Unconscious Bias: Are We Holding Ourselves Back?

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Unconscious Bias: Are We Holding Ourselves Back?

I recently shared this article from ABC News via Linkedin. As you’ll see, it’s primarily about gender segregation in the Australia job market.  My comment was simple, “This is a bit of a worry—well more than a bit.”

The crux of the issue is anything but ‘simple’

I’m just happy to read some informed and pragmatic commentary around employment issues.

Some say the labour market is changing, I prefer to say it’s evolving. Evolution is not something we can prevent, but it is something we can, and should, prepare for. With empathy, vision, leadership and commitment, I believe we can successfully transition most people to new and exciting employment opportunities.

First, we need to open our minds.

Our attitudes must evolve too

The ABC article reports the Workplace Gender Equality Agency’s figures confirm Australia continues to have a highly gender-segregated market. It also:

  • quotes the concerns of a senior manager in aged care services who, amongst other things, describes how his own move from mining and manufacturing to aged care was met with surprise by many.
  • quotes economist Saul Eslake who (to paraphrase) says displaced workers are reluctant to move into the services sectors as they see it as ‘women’s work’.

Both points above say much about our society and therefore us, and our own behaviour.

Perhaps unconscious bias is holding us back

When I first moved from the education sector into direct selling, people would often assume it was a stop-gap. Maybe I’d been retrenched, or worse, dismissed!  Teaching (quite rightly) was seen as a reputable career; safe and rewarding, with a reliable income and long-term opportunities.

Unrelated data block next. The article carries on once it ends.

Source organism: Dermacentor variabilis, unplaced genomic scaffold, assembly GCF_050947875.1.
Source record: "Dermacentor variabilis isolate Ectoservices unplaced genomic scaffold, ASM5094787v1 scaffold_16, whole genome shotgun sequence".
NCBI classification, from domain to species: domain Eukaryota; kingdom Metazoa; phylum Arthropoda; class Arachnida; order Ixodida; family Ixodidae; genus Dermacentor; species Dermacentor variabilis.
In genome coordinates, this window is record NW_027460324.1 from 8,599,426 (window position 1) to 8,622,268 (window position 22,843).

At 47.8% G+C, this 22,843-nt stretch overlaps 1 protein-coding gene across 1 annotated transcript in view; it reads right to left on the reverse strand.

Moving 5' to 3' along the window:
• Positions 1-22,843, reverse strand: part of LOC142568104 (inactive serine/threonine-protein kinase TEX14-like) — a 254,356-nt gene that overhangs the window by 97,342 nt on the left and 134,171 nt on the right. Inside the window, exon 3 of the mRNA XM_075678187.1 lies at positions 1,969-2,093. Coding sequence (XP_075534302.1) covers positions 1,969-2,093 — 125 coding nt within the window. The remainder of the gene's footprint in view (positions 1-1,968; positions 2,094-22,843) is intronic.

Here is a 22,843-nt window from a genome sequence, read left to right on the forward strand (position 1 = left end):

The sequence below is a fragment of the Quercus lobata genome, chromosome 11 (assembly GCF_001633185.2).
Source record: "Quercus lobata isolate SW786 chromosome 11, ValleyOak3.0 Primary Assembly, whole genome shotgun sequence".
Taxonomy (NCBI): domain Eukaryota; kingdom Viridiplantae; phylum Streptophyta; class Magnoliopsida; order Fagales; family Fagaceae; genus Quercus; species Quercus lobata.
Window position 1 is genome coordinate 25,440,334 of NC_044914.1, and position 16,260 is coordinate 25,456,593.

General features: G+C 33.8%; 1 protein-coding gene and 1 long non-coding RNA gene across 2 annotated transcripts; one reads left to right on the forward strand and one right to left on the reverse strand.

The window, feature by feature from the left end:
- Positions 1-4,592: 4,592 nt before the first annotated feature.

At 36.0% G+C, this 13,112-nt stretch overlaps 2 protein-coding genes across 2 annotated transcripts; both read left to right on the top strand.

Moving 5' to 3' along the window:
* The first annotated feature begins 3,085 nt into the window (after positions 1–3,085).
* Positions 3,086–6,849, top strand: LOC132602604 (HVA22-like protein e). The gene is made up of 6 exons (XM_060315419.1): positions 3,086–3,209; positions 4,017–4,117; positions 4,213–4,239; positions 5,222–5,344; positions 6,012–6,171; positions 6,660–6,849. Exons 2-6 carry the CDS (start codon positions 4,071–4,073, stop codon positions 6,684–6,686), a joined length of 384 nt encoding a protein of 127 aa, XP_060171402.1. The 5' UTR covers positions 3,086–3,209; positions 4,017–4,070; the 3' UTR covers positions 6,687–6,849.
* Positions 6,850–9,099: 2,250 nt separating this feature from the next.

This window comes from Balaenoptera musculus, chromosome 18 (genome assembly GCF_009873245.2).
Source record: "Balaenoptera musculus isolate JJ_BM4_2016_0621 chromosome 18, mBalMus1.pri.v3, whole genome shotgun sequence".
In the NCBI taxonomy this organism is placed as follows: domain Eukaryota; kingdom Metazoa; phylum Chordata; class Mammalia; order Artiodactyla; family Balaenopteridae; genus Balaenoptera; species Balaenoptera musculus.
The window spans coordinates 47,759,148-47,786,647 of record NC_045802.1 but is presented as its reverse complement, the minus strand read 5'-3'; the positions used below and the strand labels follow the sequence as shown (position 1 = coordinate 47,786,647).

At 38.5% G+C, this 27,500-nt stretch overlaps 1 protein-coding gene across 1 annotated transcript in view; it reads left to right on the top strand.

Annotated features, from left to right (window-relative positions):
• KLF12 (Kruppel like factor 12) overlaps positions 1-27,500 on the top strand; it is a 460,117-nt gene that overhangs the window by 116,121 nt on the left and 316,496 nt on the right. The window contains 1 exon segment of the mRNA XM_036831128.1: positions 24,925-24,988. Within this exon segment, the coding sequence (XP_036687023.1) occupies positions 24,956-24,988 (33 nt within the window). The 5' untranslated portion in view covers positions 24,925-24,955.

On the other hand, direct-selling was perceived quite differently and I understand why. In the 1990s many still expected a job (or vocation) to be for life. You trained for something, it became your area of expertise, you got a job – and stayed put.

Now, things are very different. People change jobs, cross sectors and/or have ‘portfolio careers’ leveraging their many skills and talents. There are freelancers, contractors, entrepreneurs, solopreneurs and even ‘mumpreneurs’. Has the work environment evolved? Oh yes!

And yet…

I suspect we’re not all evolving at the same pace.

Clearly, my decision to join the direct-selling sector had nothing to do with retrenchment —and everything to do with choice.

I had a full-time job, two young children and limited childcare. My husband and I agreed that the freedom and flexibility a career in direct sales offered was great for our family and worth pursuing. In terms of ‘income’, we set a baseline, planned to achieve that and took the rest from there. For reasons too numerous to mention, I’m—no, we’re —glad we did.

This business has taken me (and my family) on quite some journey. It’s been good for me personally and professionally, and I hope, I continue to be good for it.

Different decade, same bias

I’m disappointed to hear from many in our industry that the same (unconscious, I’m sure) bias exists today.

While chatting to someone who can only be called a high-achiever, I was saddened to discover that she’s still asked if she’s looking for a ‘proper’ job. As if her work is not ‘proper work’.  Or perhaps, those asking the question are just not moving with the times?

I think she’s far too polite to share the facts, but I will.

  • She’s progressed her career by working smarter, not harder— in her own time and on her own terms.
  • She coaches and mentors a large and diverse ‘team’ of independent direct sales people and does so admirably.
  • Her ‘team’s’ combined business exceeds $600,000 in sales annually.
  • She has and continues to, provide much for her family, both financially and emotionally and much more.

Here’s what many don’t realise: the direct-selling industry offered work/life balance, freedom, flexibility, and equality, long before they became corporate buzzwords. I should know.

Keeping our own mind-sets in check

Things are indeed moving fast. It’s tough and at times heart-wrenching for many families who work in declining sectors. But let’s not make it harder by limiting their choices (consciously or unconsciously). Rather, offer support, reveal to opportunities they may not have considered and wish them well.

There’s much to be gained by opening our minds and taking a fresh look at the world.

There are opportunities but perhaps we can’t see them yet, and we may not even know why.

Author: Gillian Stapleton
Photo courtesy of Unsplash/ Jens Johnsson

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